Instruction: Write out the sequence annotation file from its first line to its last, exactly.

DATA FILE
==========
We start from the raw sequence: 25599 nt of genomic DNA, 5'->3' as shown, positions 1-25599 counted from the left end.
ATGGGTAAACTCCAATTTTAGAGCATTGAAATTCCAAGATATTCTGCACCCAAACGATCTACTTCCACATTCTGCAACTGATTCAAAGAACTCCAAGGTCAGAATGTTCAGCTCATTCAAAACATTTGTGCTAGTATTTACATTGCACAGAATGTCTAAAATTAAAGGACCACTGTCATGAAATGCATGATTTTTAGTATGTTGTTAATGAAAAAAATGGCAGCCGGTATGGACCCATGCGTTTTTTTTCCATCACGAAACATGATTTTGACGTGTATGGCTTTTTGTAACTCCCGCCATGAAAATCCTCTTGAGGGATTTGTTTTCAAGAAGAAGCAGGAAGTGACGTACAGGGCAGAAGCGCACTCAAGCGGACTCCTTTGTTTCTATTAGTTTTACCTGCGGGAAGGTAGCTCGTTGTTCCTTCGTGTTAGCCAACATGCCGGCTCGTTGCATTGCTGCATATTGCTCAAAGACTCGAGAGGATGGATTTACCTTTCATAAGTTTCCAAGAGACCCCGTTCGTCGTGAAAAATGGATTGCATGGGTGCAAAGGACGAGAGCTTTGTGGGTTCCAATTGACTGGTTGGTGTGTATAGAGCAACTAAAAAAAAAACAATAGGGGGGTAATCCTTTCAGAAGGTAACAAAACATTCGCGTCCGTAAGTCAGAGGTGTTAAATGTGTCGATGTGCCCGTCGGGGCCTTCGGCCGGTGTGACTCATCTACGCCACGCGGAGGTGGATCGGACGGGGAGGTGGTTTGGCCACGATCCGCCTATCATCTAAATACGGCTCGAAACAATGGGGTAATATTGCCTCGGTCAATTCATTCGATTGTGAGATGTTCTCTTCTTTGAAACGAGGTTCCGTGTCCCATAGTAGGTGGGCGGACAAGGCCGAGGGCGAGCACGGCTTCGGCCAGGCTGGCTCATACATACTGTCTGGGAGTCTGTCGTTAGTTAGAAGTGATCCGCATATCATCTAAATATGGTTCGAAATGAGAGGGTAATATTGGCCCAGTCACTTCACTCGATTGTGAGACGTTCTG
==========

We start from the raw sequence: 25599 nt of genomic DNA, 5'->3' as shown, positions 1-25599 counted from the left end.
ATGGGTAAACTCCAATTTTAGAGCATTGAAATTCCAAGATATTCTGCACCCAAACGATCTACTTCCACATTCTGCAACTGATTCAAAGAACTCCAAGGTCAGAATGTTCAGCTCATTCAAAACATTTGTGCTAGTATTTACATTGCACAGAATGTCTAAAATTAAAGGACCACTGTCATGAAATGCATGATTTTTAGTATGTTGTTAATGAAAAAAATGGCAGCCGGTATGGACCCATGCGTTTTTTTTCCATCACGAAACATGATTTTGACGTGTATGGCTTTTTGTAACTCCCGCCATGAAAATCCTCTTGAGGGATTTGTTTTCAAGAAGAAGCAGGAAGTGACGTACAGGGCAGAAGCGCACTCAAGCGGACTCCTTTGTTTCTATTAGTTTTACCTGCGGGAAGGTAGCTCGTTGTTCCTTCGTGTTAGCCAACATGCCGGCTCGTTGCATTGCTGCATATTGCTCAAAGACTCGAGAGGATGGATTTACCTTTCATAAGTTTCCAAGAGACCCCGTTCGTCGTGAAAAATGGATTGCATGGGTGCAAAGGACGAGAGCTTTGTGGGTTCCAATTGACTGGTTGGTGTGTATAGAGCAACTAAAAAAAAAACAATAGGGGGGTAATCCTTTCAGAAGGTAACAAAACATTCGCGTCCGTAAGTCAGAGGTGTTAAATGTGTCGATGTGCCCGTCGGGGCCTTCGGCCGGTGTGACTCATCTACGCCACGCGGAGGTGGATCGGACGGGGAGGTGGTTTGGCCACGATCCGCCTATCATCTAAATACGGCTCGAAACAATGGGGTAATATTGCCTCGGTCAATTCATTCGATTGTGAGATGTTCTCTTCTTTGAAACGAGGTTCCGTGTCCCATAGTAGGTGGGCGGACAAGGCCGAGGGCGAGCACGGCTTCGGCCAGGCTGGCTCATACATACTGTCTGGGAGTCTGTCGTTAGTTAGAAGTGATCCGCATATCATCTAAATATGGTTCGAAATGAGAGGGTAATATTGGCCCAGTCACTTCACTCGATTGTGAGACGTTCTG